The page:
Whitney Hudman, a Rural Medical Scholar from Jemison, Ala., said, “Coming from a modest background, the Rural Medical Scholars Program was made for people like me. It will help me succeed in medical school.”

Ireland retires after 23 years

Robert Ireland, Jr., MD, a professor in the Department of Family Medicine, is retiring from the College of Community Health Sciences on May 30. Ireland has worked at the College for 23 years.

Through the College’s family medicine residency and the College’s role in providing the clinical training to a cohort of third- and fourth-year medical students of the University of Alabama School of Medicine, Ireland has helped train more than 268 family medicine physicians. He has a passion for treating diabetic patients and was the founder of the College’s Diabetes Self-Management Education Program.

“In my four years of medical school, three years of residency and one year of fellowship, I learned from Dr. Ireland, ‘You have to sell the shoes,’” said Beverly Jordan, a graduate of The University of Alabama Family Medicine Residency and family physician in Enterprise, Ala. “Dr. Ireland wanted us to teach our patients to understand and think the way we think.”

Jordan and other graduates of the College’s residency gathered with Ireland and his family, friends and coworkers at a reception in May to honor him for his many years of dedication and hard work.

At the reception, Jordan said to Ireland, “You’ve worked hard, you’ve done a great job, and you’ve trained generations of physicians for the State of Alabama, and we really do appreciate it.” She says, “Because you taught me how to be a great doctor, I don’t have to sell the shoes – I can finally buy the shoes.”

College’s Project United earns Excellence in Community Engagement Award

A College research project that is bringing rural Alabama communities and University of Alabama researchers together in projects to reduce obesity has received an Excellence in Community Engagement Award.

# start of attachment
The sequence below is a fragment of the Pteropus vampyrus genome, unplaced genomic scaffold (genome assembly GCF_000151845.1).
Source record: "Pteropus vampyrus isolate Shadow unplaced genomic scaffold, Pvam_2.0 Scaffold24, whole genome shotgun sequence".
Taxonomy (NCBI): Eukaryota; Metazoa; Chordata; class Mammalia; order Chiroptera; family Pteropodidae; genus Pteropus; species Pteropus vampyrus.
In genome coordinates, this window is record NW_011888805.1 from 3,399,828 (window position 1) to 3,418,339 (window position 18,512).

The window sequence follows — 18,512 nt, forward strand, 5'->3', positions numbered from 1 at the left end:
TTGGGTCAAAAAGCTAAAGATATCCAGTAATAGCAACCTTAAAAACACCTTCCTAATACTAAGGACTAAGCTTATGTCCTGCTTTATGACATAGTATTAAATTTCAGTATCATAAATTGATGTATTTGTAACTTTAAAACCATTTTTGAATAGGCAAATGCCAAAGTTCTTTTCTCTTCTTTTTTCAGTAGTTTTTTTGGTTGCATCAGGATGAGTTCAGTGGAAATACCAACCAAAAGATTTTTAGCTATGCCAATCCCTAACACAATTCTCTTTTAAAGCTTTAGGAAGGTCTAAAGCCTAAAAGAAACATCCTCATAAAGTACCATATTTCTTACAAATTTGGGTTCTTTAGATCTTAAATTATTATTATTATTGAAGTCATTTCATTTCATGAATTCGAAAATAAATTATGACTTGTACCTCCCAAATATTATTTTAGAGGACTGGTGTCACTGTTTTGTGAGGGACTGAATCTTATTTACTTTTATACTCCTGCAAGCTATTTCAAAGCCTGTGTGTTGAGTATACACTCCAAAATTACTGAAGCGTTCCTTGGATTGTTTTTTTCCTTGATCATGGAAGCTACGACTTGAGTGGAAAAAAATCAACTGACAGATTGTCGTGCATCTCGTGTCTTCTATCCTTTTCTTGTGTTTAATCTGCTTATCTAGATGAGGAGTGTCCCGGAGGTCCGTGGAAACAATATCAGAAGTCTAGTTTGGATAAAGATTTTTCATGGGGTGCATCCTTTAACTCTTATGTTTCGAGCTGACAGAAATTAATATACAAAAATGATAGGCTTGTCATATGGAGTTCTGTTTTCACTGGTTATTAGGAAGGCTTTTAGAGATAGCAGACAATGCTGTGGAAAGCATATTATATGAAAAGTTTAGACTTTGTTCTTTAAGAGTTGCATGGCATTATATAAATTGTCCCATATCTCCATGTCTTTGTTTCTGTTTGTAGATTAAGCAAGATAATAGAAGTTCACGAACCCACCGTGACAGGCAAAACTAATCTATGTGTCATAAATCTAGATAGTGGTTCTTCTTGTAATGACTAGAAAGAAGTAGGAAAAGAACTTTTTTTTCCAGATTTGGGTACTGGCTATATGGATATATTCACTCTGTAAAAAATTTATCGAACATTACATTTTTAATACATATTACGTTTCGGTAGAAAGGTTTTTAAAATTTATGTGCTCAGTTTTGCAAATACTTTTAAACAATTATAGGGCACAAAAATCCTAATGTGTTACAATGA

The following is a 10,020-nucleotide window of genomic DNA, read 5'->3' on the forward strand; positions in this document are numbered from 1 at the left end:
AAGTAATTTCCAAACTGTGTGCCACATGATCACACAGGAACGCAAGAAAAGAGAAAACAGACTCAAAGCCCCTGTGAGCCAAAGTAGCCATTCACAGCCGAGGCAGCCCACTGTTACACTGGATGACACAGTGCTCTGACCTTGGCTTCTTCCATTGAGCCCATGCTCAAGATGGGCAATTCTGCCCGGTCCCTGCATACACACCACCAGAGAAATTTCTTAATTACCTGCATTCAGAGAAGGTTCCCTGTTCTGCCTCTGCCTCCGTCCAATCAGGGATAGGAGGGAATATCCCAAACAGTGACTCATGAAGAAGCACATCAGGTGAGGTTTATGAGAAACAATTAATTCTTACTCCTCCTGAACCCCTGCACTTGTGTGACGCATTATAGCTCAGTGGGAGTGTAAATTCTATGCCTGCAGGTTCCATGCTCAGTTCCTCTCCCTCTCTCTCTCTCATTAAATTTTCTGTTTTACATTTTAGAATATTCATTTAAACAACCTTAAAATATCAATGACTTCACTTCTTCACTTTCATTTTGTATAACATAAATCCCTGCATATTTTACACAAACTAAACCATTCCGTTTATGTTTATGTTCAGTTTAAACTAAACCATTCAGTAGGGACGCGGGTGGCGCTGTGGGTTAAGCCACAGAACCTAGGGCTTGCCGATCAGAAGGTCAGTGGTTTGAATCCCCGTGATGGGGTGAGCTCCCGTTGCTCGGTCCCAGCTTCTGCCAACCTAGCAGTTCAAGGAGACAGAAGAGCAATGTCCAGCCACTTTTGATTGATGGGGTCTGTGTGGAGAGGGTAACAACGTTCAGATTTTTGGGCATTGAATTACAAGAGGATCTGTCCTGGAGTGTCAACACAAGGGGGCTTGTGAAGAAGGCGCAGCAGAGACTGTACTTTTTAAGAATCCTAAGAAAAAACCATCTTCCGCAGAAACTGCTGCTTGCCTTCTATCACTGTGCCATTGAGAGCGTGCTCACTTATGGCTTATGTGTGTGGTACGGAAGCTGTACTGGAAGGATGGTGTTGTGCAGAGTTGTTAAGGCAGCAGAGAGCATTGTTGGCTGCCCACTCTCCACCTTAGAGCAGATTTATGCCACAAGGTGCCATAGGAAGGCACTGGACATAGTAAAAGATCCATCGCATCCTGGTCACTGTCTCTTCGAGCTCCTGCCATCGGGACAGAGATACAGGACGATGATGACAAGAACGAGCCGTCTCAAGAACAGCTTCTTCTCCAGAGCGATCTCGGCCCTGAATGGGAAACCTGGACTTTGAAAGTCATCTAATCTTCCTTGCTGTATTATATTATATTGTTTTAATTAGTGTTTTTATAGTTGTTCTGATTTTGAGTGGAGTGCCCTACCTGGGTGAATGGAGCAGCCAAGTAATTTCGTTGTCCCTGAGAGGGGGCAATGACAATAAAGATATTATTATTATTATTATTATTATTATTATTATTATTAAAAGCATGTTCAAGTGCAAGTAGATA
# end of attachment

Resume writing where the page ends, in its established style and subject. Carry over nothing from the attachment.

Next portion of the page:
The project is called UNITED – Using New Interventions Together to Eliminate Disparities – and it is a partnership of UA’s College of Community Health Sciences and College of Communication and Information Sciences, and the Black Belt Community Foundation. The foundation is a nonprofit organization that works to improve the health and quality of life of citizens in the 12 Black Belt counties it serves.

UNITED is funded by a three-year, $900,000 grant from the National Institutes of Health.

The Excellence in Community Engagement awards were presented at a luncheon April 18 to UA faculty, staff, students and community partners whose research projects reflect excellence in community engagement. The award program, now in its eighth year, is sponsored by UA’s Center for Community-Based Partnerships.

“Never doubt that a small group of thoughtful citizens and people can change the world,” said Samory Pruitt, PhD, vice president of the UA Division of Community Affairs, of which the Center for Community-Based Partnerships is a part. “We are indeed engaging communities and changing lives.”

Katy Campbell, PhD, dean of the Faculty Extension at the University of Alberta, Canada, was the awards luncheon keynote speaker. She is an engaged scholar and member of the board of directors of the Engagement Scholarship Consortium, and is an expert in learning and instructional design and faculty transformation.

“We are involved in creating knowledge, not only in the hallways of universities but out there,” Campbell said.

Prior to the awards luncheon, there was a presentation of UA research posters emphasizing community-university partnerships and successful civic engagement practices.

The focus of project UNITED is to improve the health of rural Black Belt communities in regard to obesity and related diseases. Through UNITED, research training programs have been created for community residents and UA researchers to build their community-based participatory research capacity. CBPR is research that is conducted as an equal partnership between researchers and community members and allows communities to participate fully in all aspects of the research. To date, four research projects involving various Black Belt communities and UA researchers have been developed.

According to the U.S. Centers for Disease Control and Prevention, more than 32 percent of Alabama’s population is considered obese, above the national average of 27 percent. In some Black Belt counties, obesity rates range between 39 and 47 percent for adults and greater than 20 percent for school-age children. Obesity can lead to myriad of health problems, including heart disease, high blood pressure, diabetes and some cancers.

 

Rural Health Conference focuses on early childhood development

The key to forming healthy communities and eliminating health disparities in rural areas is to start early—from birth to age 5.

Early childhood development was the focus of the 15th Annual Rural Health Conference, held April 29 at The University of Alabama Bryant Conference Center. Hosted each year by the College of Community Health Sciences and its Institute for Rural Health Research, the conference is attended by health care providers, community leaders, researchers, government officials and policymakers interested in making an impact in rural communities.